Dogs and humans alike can suffer from a rare bleeding disorder called factor VII deficiency, where lacking a vital coagulation protein, factor VII, can lead to extensive bleeding in the central nervous system or the gastrointestinal track, often after surgery or an injury. New success in gene therapy techniques have been successful in treating dogs with factor VII deficiency, and scientists are hopeful that the therapy will work equally as well in humans.
Scientists from the Children’s Hospital of Philadelphia (CHOP) in collaboration with a team from the University of Chapel Hill have bioengineered an adeno-associated virus to work as a non-infectious vector for delivering DNA into deficient cells. This DNA carries the information to produce clotting proteins to reverse the effect of the disorder. Their study was published this week in the journal Blood
Factor VII deficiency has historically been treated with infusions of clotting factor to make up for the missing proteins, but after scientists saw success with gene therapies for hemophilia B, studies began to use a similar technique to solve this disorder.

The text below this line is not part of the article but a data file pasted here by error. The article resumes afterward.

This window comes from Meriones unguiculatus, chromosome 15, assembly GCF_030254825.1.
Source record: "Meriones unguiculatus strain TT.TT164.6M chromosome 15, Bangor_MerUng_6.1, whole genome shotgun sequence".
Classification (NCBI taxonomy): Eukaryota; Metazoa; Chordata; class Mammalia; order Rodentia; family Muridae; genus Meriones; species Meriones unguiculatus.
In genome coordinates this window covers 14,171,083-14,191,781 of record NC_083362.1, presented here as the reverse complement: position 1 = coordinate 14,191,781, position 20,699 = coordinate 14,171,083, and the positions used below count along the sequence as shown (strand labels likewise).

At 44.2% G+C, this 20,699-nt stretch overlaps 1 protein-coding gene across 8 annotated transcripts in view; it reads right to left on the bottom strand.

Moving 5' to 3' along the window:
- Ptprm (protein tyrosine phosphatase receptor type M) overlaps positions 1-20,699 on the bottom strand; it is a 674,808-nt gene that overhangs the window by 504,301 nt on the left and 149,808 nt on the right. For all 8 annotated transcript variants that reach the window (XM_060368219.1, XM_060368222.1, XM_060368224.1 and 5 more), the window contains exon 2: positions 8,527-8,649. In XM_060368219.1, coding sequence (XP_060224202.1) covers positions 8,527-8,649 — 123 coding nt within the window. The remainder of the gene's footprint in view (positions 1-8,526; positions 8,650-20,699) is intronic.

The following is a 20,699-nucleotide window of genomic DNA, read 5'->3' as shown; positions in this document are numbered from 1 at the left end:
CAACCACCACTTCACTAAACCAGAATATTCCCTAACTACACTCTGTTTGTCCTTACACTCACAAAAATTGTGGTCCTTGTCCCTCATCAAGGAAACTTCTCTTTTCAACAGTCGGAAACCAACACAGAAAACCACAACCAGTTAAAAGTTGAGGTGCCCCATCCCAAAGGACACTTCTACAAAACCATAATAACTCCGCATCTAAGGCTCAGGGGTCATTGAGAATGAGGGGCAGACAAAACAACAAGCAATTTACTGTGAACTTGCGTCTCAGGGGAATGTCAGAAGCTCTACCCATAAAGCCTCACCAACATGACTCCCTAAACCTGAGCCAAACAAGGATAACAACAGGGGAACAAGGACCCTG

Scientists found that the same mutation causing factor VII deficiency in dogs also occurs in most human cases of the disease. After treating dogs with the deficiency with a single injection of the corrective DNA vector, the scientists involved in this study saw the dogs expressing “levels of clotting factor VII that would be therapeutic in humans with long-term stability.”
For the one in 300,000 to 500,000 people who have factor VII deficiency, the promise of a new therapy to improve blood coagulation could mean a drastic increase in their quality of life. The severity of the deficiency varies in different cases, with 40 percent of patients experiencing the most severe side of the spectrum. Males and females are equally likely to have this disorder, but females with the mutation suffer excessive menstrual bleeding in addition to the post-surgery or post-injury repercussions.
"The FVII-deficient dogs tolerated the initial gene therapy infusions very well and have had no adverse side effects over several years of follow up,” said Tim Nichols, MD, who led the group of scientists from UNC. Lastly, the gene therapy trials in the dog models of disease were assured to be a safe treatment without “unwanted immune responses.”
Source: Children's Hospital of Philadelphia